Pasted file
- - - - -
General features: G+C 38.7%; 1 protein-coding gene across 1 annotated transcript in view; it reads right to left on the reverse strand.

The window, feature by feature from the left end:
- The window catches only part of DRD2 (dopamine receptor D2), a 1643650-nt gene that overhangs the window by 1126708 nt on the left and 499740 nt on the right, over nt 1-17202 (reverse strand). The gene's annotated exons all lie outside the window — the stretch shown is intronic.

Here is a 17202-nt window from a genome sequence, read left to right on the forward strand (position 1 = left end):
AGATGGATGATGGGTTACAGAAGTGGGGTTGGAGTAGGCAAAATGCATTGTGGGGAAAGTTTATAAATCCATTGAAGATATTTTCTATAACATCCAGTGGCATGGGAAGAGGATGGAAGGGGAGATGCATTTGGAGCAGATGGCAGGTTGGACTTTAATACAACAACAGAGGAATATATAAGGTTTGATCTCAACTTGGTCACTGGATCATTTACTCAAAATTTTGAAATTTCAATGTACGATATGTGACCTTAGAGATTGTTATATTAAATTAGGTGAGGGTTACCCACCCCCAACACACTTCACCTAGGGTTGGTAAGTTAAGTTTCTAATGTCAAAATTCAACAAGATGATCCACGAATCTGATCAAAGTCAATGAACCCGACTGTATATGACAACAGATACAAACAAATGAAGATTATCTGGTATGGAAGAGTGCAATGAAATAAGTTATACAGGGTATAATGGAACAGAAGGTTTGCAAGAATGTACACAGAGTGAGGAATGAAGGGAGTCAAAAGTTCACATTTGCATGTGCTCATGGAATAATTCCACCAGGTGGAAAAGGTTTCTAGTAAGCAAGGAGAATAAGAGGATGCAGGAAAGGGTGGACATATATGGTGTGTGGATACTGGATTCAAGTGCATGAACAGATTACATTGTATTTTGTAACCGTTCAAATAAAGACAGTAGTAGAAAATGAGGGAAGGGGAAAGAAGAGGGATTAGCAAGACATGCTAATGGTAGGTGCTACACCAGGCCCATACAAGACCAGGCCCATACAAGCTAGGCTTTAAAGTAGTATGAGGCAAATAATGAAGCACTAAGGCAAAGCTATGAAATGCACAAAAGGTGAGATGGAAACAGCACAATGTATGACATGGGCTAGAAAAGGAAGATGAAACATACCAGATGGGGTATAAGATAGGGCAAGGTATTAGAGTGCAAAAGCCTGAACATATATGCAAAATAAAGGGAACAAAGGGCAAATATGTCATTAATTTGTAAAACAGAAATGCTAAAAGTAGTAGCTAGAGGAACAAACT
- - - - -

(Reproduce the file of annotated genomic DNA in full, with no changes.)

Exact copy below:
General features: G+C 38.7%; 1 protein-coding gene across 1 annotated transcript in view; it reads right to left on the reverse strand.

The window, feature by feature from the left end:
- The window catches only part of DRD2 (dopamine receptor D2), a 1643650-nt gene that overhangs the window by 1126708 nt on the left and 499740 nt on the right, over nt 1-17202 (reverse strand). The gene's annotated exons all lie outside the window — the stretch shown is intronic.

Here is a 17202-nt window from a genome sequence, read left to right on the forward strand (position 1 = left end):
AGATGGATGATGGGTTACAGAAGTGGGGTTGGAGTAGGCAAAATGCATTGTGGGGAAAGTTTATAAATCCATTGAAGATATTTTCTATAACATCCAGTGGCATGGGAAGAGGATGGAAGGGGAGATGCATTTGGAGCAGATGGCAGGTTGGACTTTAATACAACAACAGAGGAATATATAAGGTTTGATCTCAACTTGGTCACTGGATCATTTACTCAAAATTTTGAAATTTCAATGTACGATATGTGACCTTAGAGATTGTTATATTAAATTAGGTGAGGGTTACCCACCCCCAACACACTTCACCTAGGGTTGGTAAGTTAAGTTTCTAATGTCAAAATTCAACAAGATGATCCACGAATCTGATCAAAGTCAATGAACCCGACTGTATATGACAACAGATACAAACAAATGAAGATTATCTGGTATGGAAGAGTGCAATGAAATAAGTTATACAGGGTATAATGGAACAGAAGGTTTGCAAGAATGTACACAGAGTGAGGAATGAAGGGAGTCAAAAGTTCACATTTGCATGTGCTCATGGAATAATTCCACCAGGTGGAAAAGGTTTCTAGTAAGCAAGGAGAATAAGAGGATGCAGGAAAGGGTGGACATATATGGTGTGTGGATACTGGATTCAAGTGCATGAACAGATTACATTGTATTTTGTAACCGTTCAAATAAAGACAGTAGTAGAAAATGAGGGAAGGGGAAAGAAGAGGGATTAGCAAGACATGCTAATGGTAGGTGCTACACCAGGCCCATACAAGACCAGGCCCATACAAGCTAGGCTTTAAAGTAGTATGAGGCAAATAATGAAGCACTAAGGCAAAGCTATGAAATGCACAAAAGGTGAGATGGAAACAGCACAATGTATGACATGGGCTAGAAAAGGAAGATGAAACATACCAGATGGGGTATAAGATAGGGCAAGGTATTAGAGTGCAAAAGCCTGAACATATATGCAAAATAAAGGGAACAAAGGGCAAATATGTCATTAATTTGTAAAACAGAAATGCTAAAAGTAGTAGCTAGAGGAACAAACT